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December 16, 2008

it's nice to know that your cervix is lovely

Posted by dogpossum on December 16, 2008 11:06 AM in the category dogpossum | Comments (2)

Yesterday, as we prepared for my pap smear (yes, I am blogging about this - brace yourselves, boys), the doctor asked about my aunt who had cervical cancer: "Did she survive?" I had to think a minute. Yes, she is alive. Survive? Hm. I think that she's a different person, now, and that having cancer (cervical cancer) is something that changes you. So no, I don't think she's the same person she was, so perhaps she didn't survive if by survive you mean 'stayed the same' or 'continued as she was'.

I'm always surprised by how unwilling the women I know are to talk about pap smears. They'll talk about it together, in groups, but with men... not so much. Are men so delicate that they need protecting from the idea that they are not the only ones with access to a woman's cervix? It's not even a particularly urky process. From my end, it's all 'knees up' and then some business at the nerve-ending free part of my insides. I don't see anything (though I guess I could - should I have asked for a mirror?), it's painless (though kind of unusual-feeling), it's quick. Frankly, the syringing of my ears is far more disturbing, what with the rushing of water in my ears, the giant inserting-injecting thing, the dislodged wax, the discoloured water... And we go about with our ears just sitting there on our heads, open and exposed.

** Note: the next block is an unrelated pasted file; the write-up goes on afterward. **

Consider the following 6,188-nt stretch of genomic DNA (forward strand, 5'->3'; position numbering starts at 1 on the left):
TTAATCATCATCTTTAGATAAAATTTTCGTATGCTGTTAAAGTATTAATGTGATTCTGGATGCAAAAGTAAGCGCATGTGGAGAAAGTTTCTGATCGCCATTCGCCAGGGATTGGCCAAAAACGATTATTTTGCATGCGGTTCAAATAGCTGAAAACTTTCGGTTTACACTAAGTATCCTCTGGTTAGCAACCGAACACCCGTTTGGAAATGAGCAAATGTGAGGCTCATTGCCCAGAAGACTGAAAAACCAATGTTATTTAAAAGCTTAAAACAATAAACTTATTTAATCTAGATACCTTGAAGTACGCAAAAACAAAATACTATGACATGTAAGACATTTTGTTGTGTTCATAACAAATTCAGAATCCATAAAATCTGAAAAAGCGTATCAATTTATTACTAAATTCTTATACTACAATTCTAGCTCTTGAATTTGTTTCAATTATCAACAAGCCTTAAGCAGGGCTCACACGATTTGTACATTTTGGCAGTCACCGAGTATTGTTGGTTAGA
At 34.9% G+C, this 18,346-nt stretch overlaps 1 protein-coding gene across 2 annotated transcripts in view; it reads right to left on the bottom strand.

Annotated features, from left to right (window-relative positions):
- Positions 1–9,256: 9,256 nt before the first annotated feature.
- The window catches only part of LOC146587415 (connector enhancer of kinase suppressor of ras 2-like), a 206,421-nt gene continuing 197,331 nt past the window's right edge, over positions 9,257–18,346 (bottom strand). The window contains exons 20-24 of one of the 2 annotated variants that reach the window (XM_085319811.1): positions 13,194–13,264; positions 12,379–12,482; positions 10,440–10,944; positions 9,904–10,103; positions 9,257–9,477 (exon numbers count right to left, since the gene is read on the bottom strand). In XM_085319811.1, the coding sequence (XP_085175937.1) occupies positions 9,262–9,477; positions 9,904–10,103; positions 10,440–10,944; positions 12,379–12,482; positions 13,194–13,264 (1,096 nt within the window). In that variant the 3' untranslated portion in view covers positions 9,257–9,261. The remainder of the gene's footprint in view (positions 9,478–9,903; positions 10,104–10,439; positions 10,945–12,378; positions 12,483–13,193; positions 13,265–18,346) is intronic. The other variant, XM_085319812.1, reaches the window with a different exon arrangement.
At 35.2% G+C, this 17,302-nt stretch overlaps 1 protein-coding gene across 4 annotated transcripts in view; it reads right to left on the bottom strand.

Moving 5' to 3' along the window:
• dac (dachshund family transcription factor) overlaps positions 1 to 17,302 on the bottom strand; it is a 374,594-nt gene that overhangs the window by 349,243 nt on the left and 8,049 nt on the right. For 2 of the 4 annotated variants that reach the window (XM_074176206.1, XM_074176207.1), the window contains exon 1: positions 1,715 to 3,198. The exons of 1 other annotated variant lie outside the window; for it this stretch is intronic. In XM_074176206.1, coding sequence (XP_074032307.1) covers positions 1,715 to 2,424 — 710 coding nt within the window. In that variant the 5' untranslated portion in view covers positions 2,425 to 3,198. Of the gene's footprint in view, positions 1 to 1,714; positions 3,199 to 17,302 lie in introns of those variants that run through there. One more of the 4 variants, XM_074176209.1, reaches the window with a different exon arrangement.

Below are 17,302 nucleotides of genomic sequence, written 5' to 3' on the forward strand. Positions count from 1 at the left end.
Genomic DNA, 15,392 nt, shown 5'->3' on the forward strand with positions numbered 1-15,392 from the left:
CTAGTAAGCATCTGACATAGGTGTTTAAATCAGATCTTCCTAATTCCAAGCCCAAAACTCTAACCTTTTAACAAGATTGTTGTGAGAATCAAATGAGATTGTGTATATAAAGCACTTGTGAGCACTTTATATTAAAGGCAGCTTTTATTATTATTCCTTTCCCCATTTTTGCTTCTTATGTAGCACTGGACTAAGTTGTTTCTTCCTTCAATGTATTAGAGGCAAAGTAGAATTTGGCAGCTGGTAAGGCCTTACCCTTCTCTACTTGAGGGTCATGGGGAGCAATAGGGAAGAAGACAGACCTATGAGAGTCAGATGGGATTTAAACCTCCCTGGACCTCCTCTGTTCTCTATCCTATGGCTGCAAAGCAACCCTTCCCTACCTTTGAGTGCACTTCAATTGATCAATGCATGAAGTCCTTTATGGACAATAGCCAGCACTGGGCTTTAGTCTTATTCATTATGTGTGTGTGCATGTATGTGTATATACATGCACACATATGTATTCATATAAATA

I'm also surprised when women haven't heard of the 'fists under hips' technique which helps make the whole process a lot less uncomfortable. A friend told me a few years ago, and it's changed my pap smearing life. Basically, if you tilt your pelvis up (by propping it up, either with your fists under your buttocks, or with a pillow), it's much easier for the doctor to see your cervix. Because, basically, a pap smear involves the doctor having a look deep, deep inside you at your cervix (mine is quite lovely, apparently. I felt a moment of pride for my perfect cervix, there with my fists under my bum, my undies on a chair beside me and a strange woman with a cue-tip saying hello to my ovaries). And when you're that deep inside someone, you need some light so you can see what you're doing, and you really like a nice, clear path to your destination. You want to be able to look the cervix right in the eye before you brush it or swab it or whatever it is you're planning on doing in there.

At any rate, tilting your pelvis up with fists or cushions makes this whole process easier. I was surprised my doctor didn't know the trick, or own one of those special pelvis-tipping cushions. [Speaking (in a brief side point) of pelvis-tipping cushions, did anyone else notice George Clooney's purple velour one in Burn After Reading? Magic. That's a man not only with an eye for ambitious machinery, but also the finer details.] But I made sure she knew just how useful the technique is.